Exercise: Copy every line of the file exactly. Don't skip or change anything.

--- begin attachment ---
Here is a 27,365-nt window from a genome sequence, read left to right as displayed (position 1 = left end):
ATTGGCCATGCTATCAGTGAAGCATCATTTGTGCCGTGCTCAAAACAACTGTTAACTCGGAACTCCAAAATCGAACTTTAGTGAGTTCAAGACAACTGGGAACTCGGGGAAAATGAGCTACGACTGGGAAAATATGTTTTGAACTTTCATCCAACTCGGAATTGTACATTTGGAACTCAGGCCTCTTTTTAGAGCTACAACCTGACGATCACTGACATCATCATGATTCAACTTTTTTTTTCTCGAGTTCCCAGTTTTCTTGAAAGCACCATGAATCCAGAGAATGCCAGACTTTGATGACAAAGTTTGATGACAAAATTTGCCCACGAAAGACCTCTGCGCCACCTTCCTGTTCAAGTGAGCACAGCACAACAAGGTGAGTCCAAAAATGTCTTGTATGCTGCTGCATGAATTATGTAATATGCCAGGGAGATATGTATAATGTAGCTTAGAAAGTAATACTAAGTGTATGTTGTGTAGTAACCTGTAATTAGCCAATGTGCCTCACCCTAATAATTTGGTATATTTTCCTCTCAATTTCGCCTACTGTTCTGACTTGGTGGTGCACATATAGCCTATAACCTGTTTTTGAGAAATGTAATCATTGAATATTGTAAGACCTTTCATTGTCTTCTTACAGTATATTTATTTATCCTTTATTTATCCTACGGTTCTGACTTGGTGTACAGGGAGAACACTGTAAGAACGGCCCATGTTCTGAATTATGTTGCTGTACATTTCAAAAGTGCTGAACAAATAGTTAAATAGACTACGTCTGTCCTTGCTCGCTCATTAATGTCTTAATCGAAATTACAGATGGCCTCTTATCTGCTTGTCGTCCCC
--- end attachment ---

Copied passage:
Here is a 27,365-nt window from a genome sequence, read left to right as displayed (position 1 = left end):
ATTGGCCATGCTATCAGTGAAGCATCATTTGTGCCGTGCTCAAAACAACTGTTAACTCGGAACTCCAAAATCGAACTTTAGTGAGTTCAAGACAACTGGGAACTCGGGGAAAATGAGCTACGACTGGGAAAATATGTTTTGAACTTTCATCCAACTCGGAATTGTACATTTGGAACTCAGGCCTCTTTTTAGAGCTACAACCTGACGATCACTGACATCATCATGATTCAACTTTTTTTTTCTCGAGTTCCCAGTTTTCTTGAAAGCACCATGAATCCAGAGAATGCCAGACTTTGATGACAAAGTTTGATGACAAAATTTGCCCACGAAAGACCTCTGCGCCACCTTCCTGTTCAAGTGAGCACAGCACAACAAGGTGAGTCCAAAAATGTCTTGTATGCTGCTGCATGAATTATGTAATATGCCAGGGAGATATGTATAATGTAGCTTAGAAAGTAATACTAAGTGTATGTTGTGTAGTAACCTGTAATTAGCCAATGTGCCTCACCCTAATAATTTGGTATATTTTCCTCTCAATTTCGCCTACTGTTCTGACTTGGTGGTGCACATATAGCCTATAACCTGTTTTTGAGAAATGTAATCATTGAATATTGTAAGACCTTTCATTGTCTTCTTACAGTATATTTATTTATCCTTTATTTATCCTACGGTTCTGACTTGGTGTACAGGGAGAACACTGTAAGAACGGCCCATGTTCTGAATTATGTTGCTGTACATTTCAAAAGTGCTGAACAAATAGTTAAATAGACTACGTCTGTCCTTGCTCGCTCATTAATGTCTTAATCGAAATTACAGATGGCCTCTTATCTGCTTGTCGTCCCC